Blog Page 981

INDUSTRY: Tenet watch

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Sometimes the old favorites don’t disappoint! Tenet is in the news again with some more subpoenas about possible fraudulent referrals, this time in Louisiana, and a spat with Blue Cross in California which said that half its cardiac procedures at Doctors Medical Center of Modesto were unnecessary. In fact things got so nasty last week that the CEO of the hospital was going to sue Blue Cross for defamation! It looks like Blue Cross is keeping the hospital in its network for now.  Tenet however believes that the root of this dispute was a fight over $50m in reimbursements, and of course we don’t yet know how that got settled.

Meanwhile, remember the little company that Tenet was using for reporting (having fired Perot systems)? Well apparently that company took over another that held a big repository of (patient-identified) medical errors.  During the first monthly conference call a rustling was heard on the other side of the phone and then no one answered.  Apparently the repo man had come a knockin’. It seems that the lease hadn’t been paid and that they were kicked out of the office–immediately. I’m sure none of the hospitals using that service would be worried about the security of their error data, would they?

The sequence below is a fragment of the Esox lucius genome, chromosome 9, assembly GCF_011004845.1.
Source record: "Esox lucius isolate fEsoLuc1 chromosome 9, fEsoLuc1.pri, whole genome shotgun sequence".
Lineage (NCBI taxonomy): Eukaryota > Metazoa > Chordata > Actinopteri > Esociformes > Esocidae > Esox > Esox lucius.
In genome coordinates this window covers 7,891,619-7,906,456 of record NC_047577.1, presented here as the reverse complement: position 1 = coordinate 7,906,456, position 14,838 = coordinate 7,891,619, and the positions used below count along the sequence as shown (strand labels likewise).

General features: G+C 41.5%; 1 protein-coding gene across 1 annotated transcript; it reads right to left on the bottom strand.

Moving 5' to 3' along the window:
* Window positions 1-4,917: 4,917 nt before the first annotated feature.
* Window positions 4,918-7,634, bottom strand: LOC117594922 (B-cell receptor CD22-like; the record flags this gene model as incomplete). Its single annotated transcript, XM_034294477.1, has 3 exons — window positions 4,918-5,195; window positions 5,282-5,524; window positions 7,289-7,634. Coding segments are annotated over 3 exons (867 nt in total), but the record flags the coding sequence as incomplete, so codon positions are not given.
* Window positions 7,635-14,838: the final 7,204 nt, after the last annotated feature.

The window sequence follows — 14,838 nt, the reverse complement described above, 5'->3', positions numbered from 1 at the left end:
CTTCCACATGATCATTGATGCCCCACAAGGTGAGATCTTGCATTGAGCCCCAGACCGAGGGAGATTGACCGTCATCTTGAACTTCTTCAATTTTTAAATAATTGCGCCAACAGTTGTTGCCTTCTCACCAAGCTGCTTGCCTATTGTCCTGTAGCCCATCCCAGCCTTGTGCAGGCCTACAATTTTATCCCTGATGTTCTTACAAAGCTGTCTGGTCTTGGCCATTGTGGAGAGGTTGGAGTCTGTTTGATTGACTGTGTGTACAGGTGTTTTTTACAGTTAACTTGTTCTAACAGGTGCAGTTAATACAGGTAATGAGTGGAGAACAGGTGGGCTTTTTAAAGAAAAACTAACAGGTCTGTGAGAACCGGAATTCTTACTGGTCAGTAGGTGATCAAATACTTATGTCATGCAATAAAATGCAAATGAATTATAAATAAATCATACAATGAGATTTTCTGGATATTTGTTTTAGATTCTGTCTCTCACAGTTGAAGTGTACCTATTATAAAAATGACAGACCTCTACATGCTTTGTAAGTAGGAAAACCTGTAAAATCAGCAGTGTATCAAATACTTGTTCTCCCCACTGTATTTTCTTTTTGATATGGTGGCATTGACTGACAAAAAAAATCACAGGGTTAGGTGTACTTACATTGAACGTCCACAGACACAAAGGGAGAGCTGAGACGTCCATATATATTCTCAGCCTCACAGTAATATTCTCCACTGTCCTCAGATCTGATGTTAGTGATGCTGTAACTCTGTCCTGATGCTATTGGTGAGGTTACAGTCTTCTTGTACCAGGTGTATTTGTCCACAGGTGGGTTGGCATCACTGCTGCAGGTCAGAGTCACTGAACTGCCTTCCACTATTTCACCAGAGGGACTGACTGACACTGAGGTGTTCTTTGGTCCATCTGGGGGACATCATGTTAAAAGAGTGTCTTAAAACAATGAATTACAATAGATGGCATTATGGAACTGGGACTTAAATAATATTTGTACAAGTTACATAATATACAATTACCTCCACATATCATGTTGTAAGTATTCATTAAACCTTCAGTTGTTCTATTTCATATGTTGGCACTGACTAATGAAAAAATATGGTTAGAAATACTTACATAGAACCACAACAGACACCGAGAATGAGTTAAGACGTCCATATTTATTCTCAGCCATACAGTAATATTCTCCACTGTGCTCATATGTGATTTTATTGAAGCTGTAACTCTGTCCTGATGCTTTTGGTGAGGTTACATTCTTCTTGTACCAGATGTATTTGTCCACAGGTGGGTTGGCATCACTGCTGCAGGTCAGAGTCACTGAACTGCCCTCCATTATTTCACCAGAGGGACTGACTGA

POLICY: Medicare bill making it?

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As I go to bed late, late Sunday night it looks like the Medicare bill is going to avoid a filibuster and get through the Senate.  Go see Don Johnson at The Business Word for the latest news. Meanwhile here’s a chart showing how much impact the bill will have on seniors’ drug costs.  As I remark in some comments over at the Bloviator, it really only helps those poor seniors who are currently paying $2-4,000 a year and are literally deciding between food or drugs–and those with drug costs over $5,000 for whom it is a good catastrophic drug insurance policy.  For the larger majority  of seniors paying less for drugs or those with higher incomes, this bill doesn’t do too much.  It also looks like it’ll reduce employers’ support for Medigap policies. I suspect that the politically unpopularity of that feature of the Bill will come to bite the Republicans in the 2004 election. In any event watch for more vicious politicization of Medicare’s future in its representation to seniors in the coming days and weeks.

PHARMA: Statin drugs may go OTC in UK next year and Crestor update